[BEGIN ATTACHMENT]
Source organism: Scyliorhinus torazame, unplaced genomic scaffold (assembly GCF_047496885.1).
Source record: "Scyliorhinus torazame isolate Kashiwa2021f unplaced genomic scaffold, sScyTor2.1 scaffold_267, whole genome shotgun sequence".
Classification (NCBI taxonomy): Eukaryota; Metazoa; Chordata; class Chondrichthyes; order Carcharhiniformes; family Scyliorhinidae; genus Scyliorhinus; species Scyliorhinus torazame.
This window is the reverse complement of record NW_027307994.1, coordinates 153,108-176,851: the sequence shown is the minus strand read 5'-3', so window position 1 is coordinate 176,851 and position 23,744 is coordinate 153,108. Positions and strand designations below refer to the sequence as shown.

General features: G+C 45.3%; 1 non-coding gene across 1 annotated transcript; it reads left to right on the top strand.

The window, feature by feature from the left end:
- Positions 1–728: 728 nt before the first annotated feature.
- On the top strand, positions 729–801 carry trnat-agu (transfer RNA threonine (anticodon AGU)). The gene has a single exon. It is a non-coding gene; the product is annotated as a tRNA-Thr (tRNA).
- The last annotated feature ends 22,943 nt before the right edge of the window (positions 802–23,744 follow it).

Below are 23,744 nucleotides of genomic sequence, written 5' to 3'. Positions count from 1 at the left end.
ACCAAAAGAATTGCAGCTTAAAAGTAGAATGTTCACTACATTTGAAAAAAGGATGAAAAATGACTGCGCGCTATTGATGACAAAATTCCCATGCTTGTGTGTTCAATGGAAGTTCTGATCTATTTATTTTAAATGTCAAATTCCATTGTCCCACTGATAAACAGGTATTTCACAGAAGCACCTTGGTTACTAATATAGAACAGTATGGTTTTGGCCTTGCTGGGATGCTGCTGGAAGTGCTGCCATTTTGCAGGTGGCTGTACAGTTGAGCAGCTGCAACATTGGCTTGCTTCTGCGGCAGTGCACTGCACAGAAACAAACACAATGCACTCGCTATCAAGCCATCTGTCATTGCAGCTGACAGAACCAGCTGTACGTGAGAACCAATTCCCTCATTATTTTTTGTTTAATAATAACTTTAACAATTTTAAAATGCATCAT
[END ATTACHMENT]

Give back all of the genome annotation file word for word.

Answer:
Source organism: Scyliorhinus torazame, unplaced genomic scaffold (assembly GCF_047496885.1).
Source record: "Scyliorhinus torazame isolate Kashiwa2021f unplaced genomic scaffold, sScyTor2.1 scaffold_267, whole genome shotgun sequence".
Classification (NCBI taxonomy): Eukaryota; Metazoa; Chordata; class Chondrichthyes; order Carcharhiniformes; family Scyliorhinidae; genus Scyliorhinus; species Scyliorhinus torazame.
This window is the reverse complement of record NW_027307994.1, coordinates 153,108-176,851: the sequence shown is the minus strand read 5'-3', so window position 1 is coordinate 176,851 and position 23,744 is coordinate 153,108. Positions and strand designations below refer to the sequence as shown.

General features: G+C 45.3%; 1 non-coding gene across 1 annotated transcript; it reads left to right on the top strand.

The window, feature by feature from the left end:
- Positions 1–728: 728 nt before the first annotated feature.
- On the top strand, positions 729–801 carry trnat-agu (transfer RNA threonine (anticodon AGU)). The gene has a single exon. It is a non-coding gene; the product is annotated as a tRNA-Thr (tRNA).
- The last annotated feature ends 22,943 nt before the right edge of the window (positions 802–23,744 follow it).

Below are 23,744 nucleotides of genomic sequence, written 5' to 3'. Positions count from 1 at the left end.
ACCAAAAGAATTGCAGCTTAAAAGTAGAATGTTCACTACATTTGAAAAAAGGATGAAAAATGACTGCGCGCTATTGATGACAAAATTCCCATGCTTGTGTGTTCAATGGAAGTTCTGATCTATTTATTTTAAATGTCAAATTCCATTGTCCCACTGATAAACAGGTATTTCACAGAAGCACCTTGGTTACTAATATAGAACAGTATGGTTTTGGCCTTGCTGGGATGCTGCTGGAAGTGCTGCCATTTTGCAGGTGGCTGTACAGTTGAGCAGCTGCAACATTGGCTTGCTTCTGCGGCAGTGCACTGCACAGAAACAAACACAATGCACTCGCTATCAAGCCATCTGTCATTGCAGCTGACAGAACCAGCTGTACGTGAGAACCAATTCCCTCATTATTTTTTGTTTAATAATAACTTTAACAATTTTAAAATGCATCAT